Through a century of experimentation and applied science, the quantum mechanical theory has proven to be very successful and practical. The foundations of quantum mechanics date from the early 1800s, but the real beginnings of QM date from the work of Max Planck in 1900. Albert Einstein and Niels Bohr soon made essential contributions to what is now called the "old quantum theory."

However, it was not until 1924 that a complete picture emerged with Louis de Broglie's matter-wave hypothesis and the real importance of quantum mechanics became clear. Some of the most prominent scientists to subsequently contribute in the mid-1920s to what is now called the "new quantum mechanics" or "new physics" were Max Born, Paul Dirac, Werner Heisenberg, Wolfgang Pauli, and Erwin Schrödinger.

Later, the field was further expanded with work by Julian Schwinger, SinItiro Tomonaga and Richard Feynman for the development of Quantum Electrodynamics in 1947 and by Murray Gell-Mann in particular for the development of Quantum Chromodynamics. The interference that produces coloured bands on bubbles cannot be explained by a model that depicts light as a particle. It can be explained by a model that depicts it as a wave.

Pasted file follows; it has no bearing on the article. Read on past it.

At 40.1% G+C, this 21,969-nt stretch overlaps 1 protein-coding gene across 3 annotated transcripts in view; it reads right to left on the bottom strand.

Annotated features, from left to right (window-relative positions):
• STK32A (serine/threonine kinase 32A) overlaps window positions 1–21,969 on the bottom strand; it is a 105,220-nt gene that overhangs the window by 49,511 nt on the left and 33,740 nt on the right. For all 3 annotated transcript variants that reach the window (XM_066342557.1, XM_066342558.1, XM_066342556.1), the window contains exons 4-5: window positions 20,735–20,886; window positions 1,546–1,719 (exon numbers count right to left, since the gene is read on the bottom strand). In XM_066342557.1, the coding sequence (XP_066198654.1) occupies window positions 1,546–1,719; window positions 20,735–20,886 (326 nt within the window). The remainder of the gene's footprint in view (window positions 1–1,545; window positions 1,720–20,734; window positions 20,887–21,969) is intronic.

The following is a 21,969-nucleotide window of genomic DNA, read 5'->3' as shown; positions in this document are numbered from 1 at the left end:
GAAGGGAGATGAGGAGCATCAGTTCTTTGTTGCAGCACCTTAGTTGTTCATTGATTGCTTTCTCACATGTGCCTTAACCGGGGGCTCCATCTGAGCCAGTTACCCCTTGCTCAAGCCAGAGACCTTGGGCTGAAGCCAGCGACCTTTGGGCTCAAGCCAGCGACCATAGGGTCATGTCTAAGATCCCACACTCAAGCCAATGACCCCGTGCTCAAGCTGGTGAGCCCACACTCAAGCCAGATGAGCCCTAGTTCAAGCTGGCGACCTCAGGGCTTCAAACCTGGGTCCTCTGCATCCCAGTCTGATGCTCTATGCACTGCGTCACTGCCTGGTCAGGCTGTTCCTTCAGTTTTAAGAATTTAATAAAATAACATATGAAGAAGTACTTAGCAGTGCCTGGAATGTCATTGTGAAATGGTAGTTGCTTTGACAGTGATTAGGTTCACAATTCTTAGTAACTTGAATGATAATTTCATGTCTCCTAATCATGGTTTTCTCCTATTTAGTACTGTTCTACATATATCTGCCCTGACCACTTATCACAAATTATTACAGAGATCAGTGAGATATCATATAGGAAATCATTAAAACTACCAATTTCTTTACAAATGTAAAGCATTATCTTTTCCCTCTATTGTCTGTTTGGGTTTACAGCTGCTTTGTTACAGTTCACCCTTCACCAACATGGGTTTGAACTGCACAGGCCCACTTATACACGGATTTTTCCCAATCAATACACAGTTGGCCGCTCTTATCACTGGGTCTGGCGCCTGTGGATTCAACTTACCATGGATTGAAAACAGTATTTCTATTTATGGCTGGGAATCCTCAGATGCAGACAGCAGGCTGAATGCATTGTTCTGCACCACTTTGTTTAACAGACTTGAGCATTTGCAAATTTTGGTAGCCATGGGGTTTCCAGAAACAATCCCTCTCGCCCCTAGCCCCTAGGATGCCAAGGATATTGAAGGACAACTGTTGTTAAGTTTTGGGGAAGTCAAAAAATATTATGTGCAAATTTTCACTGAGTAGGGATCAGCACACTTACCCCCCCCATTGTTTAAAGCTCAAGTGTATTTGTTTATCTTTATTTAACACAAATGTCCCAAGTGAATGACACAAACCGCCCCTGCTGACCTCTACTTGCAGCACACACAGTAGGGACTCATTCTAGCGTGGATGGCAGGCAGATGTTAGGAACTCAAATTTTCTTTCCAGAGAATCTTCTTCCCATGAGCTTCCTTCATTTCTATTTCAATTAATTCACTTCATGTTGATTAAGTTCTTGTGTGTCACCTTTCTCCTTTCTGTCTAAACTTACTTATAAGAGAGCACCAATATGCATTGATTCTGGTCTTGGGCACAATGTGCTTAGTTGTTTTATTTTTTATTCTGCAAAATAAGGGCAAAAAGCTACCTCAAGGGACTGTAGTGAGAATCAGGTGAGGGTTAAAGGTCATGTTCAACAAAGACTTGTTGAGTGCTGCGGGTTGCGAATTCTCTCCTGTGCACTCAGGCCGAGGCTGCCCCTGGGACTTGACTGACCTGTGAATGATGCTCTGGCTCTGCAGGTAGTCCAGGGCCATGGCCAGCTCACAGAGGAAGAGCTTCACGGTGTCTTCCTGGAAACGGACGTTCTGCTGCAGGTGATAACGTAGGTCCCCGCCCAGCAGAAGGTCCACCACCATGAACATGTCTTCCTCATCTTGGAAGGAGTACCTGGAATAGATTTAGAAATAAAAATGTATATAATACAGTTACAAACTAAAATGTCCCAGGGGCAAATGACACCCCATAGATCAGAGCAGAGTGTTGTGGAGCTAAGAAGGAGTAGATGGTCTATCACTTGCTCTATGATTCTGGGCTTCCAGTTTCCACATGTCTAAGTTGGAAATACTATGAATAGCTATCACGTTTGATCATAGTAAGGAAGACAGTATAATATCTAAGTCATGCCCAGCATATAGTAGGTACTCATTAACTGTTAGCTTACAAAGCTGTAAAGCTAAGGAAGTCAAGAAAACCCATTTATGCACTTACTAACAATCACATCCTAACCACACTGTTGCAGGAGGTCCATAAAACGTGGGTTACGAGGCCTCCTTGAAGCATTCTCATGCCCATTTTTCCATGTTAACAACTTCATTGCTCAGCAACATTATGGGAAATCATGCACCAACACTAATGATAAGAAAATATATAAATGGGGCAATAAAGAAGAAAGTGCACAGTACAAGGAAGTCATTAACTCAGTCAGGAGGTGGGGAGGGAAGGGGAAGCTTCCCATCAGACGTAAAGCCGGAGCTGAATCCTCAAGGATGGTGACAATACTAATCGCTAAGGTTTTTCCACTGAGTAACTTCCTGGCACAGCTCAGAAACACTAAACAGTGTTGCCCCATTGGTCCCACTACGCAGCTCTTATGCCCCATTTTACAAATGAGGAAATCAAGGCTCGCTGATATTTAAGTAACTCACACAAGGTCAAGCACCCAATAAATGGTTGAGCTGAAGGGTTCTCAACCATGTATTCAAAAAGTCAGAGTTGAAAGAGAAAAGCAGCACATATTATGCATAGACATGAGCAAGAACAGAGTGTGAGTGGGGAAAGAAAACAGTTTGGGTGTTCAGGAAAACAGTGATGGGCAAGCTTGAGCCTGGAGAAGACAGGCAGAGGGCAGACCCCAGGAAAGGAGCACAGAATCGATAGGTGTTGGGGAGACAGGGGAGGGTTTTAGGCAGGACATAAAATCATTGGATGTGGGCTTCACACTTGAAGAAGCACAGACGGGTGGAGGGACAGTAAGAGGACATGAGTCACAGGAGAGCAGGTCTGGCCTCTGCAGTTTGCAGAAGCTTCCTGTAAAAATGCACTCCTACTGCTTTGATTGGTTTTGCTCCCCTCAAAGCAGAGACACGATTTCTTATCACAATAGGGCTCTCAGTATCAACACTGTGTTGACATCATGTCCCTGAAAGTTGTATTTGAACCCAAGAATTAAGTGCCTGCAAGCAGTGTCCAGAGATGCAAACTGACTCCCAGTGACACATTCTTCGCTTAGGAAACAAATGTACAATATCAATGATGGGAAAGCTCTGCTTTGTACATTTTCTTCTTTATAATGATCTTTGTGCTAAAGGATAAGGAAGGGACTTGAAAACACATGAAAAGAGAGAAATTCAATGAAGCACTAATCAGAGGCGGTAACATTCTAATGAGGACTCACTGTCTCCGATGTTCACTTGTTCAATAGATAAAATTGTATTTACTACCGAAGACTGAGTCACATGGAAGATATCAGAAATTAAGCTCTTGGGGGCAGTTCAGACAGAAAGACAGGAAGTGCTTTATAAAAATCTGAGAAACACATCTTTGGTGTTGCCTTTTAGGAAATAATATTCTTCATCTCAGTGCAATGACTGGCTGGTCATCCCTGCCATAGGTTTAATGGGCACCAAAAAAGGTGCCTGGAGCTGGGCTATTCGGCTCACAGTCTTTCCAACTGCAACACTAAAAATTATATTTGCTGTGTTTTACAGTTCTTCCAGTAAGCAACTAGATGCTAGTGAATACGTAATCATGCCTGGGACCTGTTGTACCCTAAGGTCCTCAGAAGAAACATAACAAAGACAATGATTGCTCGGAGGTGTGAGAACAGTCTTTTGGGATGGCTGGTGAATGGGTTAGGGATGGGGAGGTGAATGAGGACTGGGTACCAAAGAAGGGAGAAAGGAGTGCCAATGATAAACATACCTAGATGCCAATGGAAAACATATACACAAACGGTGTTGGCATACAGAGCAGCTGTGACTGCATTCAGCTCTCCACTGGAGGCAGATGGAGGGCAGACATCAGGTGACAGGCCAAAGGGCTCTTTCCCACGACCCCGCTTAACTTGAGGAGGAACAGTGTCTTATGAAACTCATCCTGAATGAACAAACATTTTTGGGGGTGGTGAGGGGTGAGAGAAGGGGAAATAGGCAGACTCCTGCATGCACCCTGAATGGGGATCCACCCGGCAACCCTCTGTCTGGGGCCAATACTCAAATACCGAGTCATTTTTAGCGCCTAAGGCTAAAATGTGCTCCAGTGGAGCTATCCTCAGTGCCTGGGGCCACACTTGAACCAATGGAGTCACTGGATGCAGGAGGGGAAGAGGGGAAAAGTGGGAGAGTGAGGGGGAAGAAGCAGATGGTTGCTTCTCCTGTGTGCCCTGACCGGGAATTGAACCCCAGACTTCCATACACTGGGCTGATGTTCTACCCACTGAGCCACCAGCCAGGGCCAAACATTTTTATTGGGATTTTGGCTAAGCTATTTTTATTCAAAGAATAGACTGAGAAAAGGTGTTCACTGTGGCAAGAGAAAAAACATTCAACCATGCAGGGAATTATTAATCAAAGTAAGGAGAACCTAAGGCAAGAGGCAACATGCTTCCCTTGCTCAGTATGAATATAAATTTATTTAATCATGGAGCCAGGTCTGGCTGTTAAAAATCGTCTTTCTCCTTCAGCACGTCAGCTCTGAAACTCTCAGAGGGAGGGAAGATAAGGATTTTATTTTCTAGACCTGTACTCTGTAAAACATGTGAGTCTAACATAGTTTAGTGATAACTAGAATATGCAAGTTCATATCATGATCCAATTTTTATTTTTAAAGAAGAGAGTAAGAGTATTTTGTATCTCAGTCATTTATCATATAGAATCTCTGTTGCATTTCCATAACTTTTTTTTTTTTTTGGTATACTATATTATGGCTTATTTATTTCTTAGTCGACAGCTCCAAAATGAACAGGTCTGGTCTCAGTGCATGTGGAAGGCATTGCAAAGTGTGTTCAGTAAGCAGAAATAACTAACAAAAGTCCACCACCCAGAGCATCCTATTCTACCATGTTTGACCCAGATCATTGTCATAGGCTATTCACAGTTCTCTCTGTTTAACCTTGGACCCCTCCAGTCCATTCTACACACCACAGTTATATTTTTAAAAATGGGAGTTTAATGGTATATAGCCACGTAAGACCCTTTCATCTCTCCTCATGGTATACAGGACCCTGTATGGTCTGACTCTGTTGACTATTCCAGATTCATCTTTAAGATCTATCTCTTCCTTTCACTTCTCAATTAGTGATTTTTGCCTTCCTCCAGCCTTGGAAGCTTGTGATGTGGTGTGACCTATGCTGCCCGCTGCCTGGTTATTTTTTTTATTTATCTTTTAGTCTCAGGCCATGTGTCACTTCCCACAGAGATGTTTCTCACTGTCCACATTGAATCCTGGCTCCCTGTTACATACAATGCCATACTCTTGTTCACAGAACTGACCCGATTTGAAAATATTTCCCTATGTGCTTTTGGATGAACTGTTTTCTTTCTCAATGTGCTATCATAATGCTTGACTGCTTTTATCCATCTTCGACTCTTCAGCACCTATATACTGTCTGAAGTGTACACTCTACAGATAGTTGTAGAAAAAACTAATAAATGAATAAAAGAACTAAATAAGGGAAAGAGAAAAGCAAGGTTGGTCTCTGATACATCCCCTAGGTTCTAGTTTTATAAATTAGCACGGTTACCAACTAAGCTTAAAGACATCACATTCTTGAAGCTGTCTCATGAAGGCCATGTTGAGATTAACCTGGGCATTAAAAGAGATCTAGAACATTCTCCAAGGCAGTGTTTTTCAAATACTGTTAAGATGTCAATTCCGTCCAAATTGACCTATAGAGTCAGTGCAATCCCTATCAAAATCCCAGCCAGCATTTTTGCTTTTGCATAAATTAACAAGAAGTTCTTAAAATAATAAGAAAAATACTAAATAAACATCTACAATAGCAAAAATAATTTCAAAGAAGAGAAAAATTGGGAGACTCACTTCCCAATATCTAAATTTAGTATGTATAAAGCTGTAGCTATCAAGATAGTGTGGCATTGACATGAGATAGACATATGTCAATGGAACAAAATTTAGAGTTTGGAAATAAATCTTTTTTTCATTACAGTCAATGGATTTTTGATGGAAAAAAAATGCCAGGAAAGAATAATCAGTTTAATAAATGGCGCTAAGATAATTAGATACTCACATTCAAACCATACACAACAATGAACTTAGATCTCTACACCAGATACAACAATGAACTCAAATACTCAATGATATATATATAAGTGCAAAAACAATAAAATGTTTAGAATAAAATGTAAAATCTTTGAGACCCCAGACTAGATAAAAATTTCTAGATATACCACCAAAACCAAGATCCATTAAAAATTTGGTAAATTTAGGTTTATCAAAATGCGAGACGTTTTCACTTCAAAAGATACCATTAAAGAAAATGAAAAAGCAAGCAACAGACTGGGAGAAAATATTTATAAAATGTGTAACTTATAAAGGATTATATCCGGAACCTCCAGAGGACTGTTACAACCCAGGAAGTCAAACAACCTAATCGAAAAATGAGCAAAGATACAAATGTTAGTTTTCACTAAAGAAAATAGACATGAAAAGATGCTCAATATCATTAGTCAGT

The drawing shows sine waves that resemble waves on the surface of the water is reflected from two surfaces of a film of varying width, but that depiction of the wave nature of light is only a crude analogy. Early researchers differed in their explanations of the fundamental nature of what we now call electromagnetic radiation.